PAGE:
Friends, I hope you've had a good week. I've been busy with work and taking some time off to celebrate Janice's birthday. Also, Happy Hanukkah and happy birthdays to Ron J.K. and Brian F.!
On Saturday, 1 December 2007, Janice and I raked the last leaves of autumn; ate brunch at Fresco in downtown Needham, Massachusetts; and did a bit more hardware and holiday shopping. We also drove down to New England Comics in Norwood for my subscription, and Janice found a dress at Sym's for an upcoming wedding in New York City.
On Sunday, I briefly played City of Heroes online before going into Boston with Janice for the Wadaiko Yamato: Shin-On concert at the Cutler Majestic Theater of Emerson College. The Japanese drumming troupe was excellent, blending technical skill, high energy, and a sense of humor!
We stayed in on Monday, using up some vacation time. After shoveling a bit of snow, we caught up on recorded genre television. The penultimate episodes of animated fantasy Avatar: the Last Airbender featured a major battle with an interestingly inconclusive ending.
Espionage comedy Chuck was decent, although I still like Reaper more, since the characters in the latter show act relatively intelligently, even though they're supposed to be dumb, whereas on Chuck, the characters are supposed to be smart but often act illogically. Of course, romantic complications are a staple of both.
The half-season finale (perhaps the full-season finale, depending on the ongoing writers' strike) of Heroes was fairly satisfying, if a bit rushed. Still, the metahuman ensemble drama recovered from its sophomore slump, while Doctor Who spin-off Torchwood and Stargate SG1 spin-off Atlantis have struggled to make their teams both impressive and sympathetic.
While I wait for the series finale of time-travel drama Journeyman, I had to content myself with belated episodes of Smallville and Legion of Superheroes (I've still missed some of The Batman). Tonight will be the return of very different sleuths in Women's Murder Club and a holiday special for Psych. Speaking of winter revels, Janice and I have been watching several of the classic (and not-so-classic) shows by Rankin-Bass and others on ABC Family. What are your favorites?
The biggest event in this past week's SFTV was the SciFi Channel's Tin Man, the latest riff on The Wizard of Oz. If you're familiar with L. Frank Baum's children's books or the classic 1939 movie musical, you'll recognize many elements and tributes in this miniseries, which is something between a sequel and a remake.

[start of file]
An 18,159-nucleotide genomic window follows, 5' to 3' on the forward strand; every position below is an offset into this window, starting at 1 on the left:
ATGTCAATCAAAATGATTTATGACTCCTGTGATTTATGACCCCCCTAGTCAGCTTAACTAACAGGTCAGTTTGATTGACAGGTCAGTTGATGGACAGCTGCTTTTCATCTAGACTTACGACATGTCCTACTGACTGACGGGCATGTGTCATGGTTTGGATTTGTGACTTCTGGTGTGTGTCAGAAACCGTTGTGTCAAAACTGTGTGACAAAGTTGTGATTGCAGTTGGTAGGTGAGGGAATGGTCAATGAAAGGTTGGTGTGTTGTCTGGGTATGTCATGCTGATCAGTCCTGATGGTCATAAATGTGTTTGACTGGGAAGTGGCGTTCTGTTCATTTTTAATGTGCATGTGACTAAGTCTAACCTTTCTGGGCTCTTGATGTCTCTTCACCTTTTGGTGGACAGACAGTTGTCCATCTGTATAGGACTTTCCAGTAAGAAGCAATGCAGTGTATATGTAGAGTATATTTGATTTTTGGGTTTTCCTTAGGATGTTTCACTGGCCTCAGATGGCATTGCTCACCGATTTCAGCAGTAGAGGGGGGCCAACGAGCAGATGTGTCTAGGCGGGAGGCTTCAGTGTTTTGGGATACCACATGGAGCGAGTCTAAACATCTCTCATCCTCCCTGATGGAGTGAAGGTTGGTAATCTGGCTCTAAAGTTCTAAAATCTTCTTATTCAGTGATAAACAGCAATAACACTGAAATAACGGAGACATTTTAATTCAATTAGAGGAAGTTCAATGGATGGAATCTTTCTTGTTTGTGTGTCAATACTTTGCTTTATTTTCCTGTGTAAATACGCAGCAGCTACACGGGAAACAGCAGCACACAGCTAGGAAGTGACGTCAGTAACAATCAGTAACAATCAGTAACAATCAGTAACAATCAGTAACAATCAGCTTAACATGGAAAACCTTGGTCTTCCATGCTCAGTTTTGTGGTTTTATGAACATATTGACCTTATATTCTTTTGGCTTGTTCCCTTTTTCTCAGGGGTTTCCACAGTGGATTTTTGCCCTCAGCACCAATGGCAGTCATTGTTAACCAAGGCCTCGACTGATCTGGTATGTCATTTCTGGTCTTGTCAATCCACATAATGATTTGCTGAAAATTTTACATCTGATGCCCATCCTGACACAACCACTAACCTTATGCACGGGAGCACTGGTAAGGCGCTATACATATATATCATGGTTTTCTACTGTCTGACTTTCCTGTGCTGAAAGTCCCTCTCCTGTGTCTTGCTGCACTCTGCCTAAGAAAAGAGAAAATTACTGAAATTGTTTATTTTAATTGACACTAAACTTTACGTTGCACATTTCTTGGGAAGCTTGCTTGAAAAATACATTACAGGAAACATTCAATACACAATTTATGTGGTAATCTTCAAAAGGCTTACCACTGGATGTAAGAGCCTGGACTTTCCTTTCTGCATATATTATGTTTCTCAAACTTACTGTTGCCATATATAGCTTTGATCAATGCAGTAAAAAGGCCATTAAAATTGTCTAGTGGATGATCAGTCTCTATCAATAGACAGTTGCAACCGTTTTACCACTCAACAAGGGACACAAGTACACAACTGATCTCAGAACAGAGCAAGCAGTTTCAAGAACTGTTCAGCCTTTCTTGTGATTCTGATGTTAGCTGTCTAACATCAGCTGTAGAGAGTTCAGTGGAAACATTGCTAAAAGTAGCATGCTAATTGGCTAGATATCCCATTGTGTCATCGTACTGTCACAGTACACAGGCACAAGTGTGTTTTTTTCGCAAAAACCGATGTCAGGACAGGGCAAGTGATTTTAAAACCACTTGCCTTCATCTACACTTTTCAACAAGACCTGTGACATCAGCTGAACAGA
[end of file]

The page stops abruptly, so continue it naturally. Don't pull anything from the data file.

Zoey Deschanel (also seen in the recent Hitchhiker's Guide to the Galaxy flick) was a bit stiff as "D.G.," an analogue to the original's Dorothy Gale. She was accompanied by "Glitch" (X-Men 2's Alan Cumming), this version's Scarecrow, and by a "Tin Man," a former cop and prisoner played by Star Trek: First Contact's Neal McDonough, who brought heart to the production (pun intended).
They were later joined by "Raw" (the Cowardly Lion, played by Raoul Trujillo) in their quest to defeat wicked Princess Azkadellia (played by Kathleen Robertson). Richard Dreyfuss (Jaws, Close Encounters of the Third Kind) had a cameo as the Magic Man (the Wizard), and Due South and Battlestar Galactica's Callum Keith Rennie played Zero, the brutal head of the security force.
Although Tin Man was occasionally hampered by weak dialogue/script and Vancouver sets shared with the lame Flash Gordon, it handled some folkloric concepts well, including the creation of a secondary world and the hero's journey (as friends and I studied in Libby Tucker's class in college and the books of Joseph Campbell). I think Baum himself might have approved.
The supporting cast was surprisingly strong (and McDonough hopes the network will pick up Tin Man as an ongoing series), and the retro steampunk style was fitting, reminding me of another quirky Halmi brothers miniseries, White Dwarf. Like the Dune miniseries, as reinterpretations go, I was mostly pleased with Tin Man, which was better than the SciFi Channel's recent offerings of schlock horror, "reality" shows, and professional wrestling.
Speaking of fantasy, the latest D&D3.5 "Vanished Lands: the Broken Chains" session went well, but the "Holy Steel" teleconferencing teeam is still dealing with scheduling problems.
This coming weekend, the birthday celebration for Janice continues with a visit by her family and the Bay Colony Dog Show in Boston. We're also planning to meet some of the local gamers to screen the adaptation of The Golden Compass. Have a good one!